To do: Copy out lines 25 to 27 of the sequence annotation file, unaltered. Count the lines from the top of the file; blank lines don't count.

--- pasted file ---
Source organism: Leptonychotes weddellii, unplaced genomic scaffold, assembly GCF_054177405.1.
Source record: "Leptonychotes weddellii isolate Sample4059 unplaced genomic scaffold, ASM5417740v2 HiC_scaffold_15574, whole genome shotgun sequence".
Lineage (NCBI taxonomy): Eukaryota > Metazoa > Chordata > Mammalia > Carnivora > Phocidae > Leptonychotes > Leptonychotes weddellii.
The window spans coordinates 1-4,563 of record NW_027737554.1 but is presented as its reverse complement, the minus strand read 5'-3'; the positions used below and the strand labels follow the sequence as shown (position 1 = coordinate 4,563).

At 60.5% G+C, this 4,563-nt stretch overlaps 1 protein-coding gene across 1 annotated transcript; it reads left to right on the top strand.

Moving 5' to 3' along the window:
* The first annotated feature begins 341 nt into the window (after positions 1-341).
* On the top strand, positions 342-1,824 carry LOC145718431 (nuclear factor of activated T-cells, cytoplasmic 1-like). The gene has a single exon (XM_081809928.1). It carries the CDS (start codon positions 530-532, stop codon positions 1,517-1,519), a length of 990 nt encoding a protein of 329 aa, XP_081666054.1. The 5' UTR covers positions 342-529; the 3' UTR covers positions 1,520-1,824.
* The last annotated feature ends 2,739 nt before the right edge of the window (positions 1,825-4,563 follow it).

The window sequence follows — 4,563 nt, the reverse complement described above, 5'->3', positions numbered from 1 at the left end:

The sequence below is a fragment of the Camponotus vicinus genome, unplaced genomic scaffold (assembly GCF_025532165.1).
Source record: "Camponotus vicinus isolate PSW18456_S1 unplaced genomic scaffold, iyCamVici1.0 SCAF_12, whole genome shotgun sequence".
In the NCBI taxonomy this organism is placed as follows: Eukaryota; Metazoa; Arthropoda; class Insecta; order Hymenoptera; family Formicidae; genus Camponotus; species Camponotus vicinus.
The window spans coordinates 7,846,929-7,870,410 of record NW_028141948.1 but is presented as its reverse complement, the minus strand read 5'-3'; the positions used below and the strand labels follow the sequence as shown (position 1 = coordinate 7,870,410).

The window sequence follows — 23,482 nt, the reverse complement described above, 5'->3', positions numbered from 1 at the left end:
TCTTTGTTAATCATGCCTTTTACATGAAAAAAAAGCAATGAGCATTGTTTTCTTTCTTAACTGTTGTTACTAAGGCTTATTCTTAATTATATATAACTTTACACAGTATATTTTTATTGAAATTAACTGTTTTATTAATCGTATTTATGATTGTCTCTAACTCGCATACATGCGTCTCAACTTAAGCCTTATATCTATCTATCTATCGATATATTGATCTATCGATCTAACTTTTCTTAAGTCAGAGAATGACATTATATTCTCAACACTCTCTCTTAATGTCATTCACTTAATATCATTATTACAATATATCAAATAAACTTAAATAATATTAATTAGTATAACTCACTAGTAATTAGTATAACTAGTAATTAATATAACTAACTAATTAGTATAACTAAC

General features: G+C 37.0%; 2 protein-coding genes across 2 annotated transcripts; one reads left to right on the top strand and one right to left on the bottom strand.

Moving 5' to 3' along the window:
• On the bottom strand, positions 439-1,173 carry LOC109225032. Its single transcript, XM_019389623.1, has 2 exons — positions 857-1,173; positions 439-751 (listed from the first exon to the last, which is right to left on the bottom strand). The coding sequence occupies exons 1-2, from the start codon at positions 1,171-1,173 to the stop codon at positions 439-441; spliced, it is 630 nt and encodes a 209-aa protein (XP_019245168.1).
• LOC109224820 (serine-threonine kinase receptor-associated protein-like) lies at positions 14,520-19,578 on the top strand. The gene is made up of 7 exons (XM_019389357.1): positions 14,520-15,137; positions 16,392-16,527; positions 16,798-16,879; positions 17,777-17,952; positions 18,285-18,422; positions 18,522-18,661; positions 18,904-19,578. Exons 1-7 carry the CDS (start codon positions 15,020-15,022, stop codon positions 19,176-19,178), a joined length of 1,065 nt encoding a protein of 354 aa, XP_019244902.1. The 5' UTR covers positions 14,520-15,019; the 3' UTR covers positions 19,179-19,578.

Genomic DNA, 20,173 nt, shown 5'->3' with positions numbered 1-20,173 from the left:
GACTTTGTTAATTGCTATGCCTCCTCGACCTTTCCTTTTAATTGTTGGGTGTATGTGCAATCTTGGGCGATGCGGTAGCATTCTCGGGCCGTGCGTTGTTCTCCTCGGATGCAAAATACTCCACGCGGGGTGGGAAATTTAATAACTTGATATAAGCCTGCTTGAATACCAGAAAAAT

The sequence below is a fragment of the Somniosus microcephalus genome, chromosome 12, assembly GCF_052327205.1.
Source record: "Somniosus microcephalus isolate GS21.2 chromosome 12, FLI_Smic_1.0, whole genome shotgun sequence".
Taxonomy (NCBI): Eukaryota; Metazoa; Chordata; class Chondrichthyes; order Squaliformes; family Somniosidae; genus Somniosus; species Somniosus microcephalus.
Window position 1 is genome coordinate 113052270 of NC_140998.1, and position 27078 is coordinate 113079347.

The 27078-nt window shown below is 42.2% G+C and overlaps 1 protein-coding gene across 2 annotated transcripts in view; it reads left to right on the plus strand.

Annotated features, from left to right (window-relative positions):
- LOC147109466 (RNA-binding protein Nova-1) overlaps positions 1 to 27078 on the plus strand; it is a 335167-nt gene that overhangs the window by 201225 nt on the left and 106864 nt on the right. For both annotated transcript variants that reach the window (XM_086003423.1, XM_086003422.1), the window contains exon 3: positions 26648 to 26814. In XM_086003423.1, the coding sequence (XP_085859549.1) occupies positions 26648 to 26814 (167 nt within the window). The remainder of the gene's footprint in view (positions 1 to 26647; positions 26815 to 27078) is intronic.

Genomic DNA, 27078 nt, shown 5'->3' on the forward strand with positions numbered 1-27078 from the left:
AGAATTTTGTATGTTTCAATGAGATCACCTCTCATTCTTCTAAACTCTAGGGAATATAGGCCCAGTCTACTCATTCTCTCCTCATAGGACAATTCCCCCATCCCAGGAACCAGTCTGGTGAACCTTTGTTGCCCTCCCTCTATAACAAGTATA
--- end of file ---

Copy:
Taxonomy (NCBI): Eukaryota; Metazoa; Chordata; class Chondrichthyes; order Squaliformes; family Somniosidae; genus Somniosus; species Somniosus microcephalus.
Window position 1 is genome coordinate 113052270 of NC_140998.1, and position 27078 is coordinate 113079347.

The 27078-nt window shown below is 42.2% G+C and overlaps 1 protein-coding gene across 2 annotated transcripts in view; it reads left to right on the plus strand.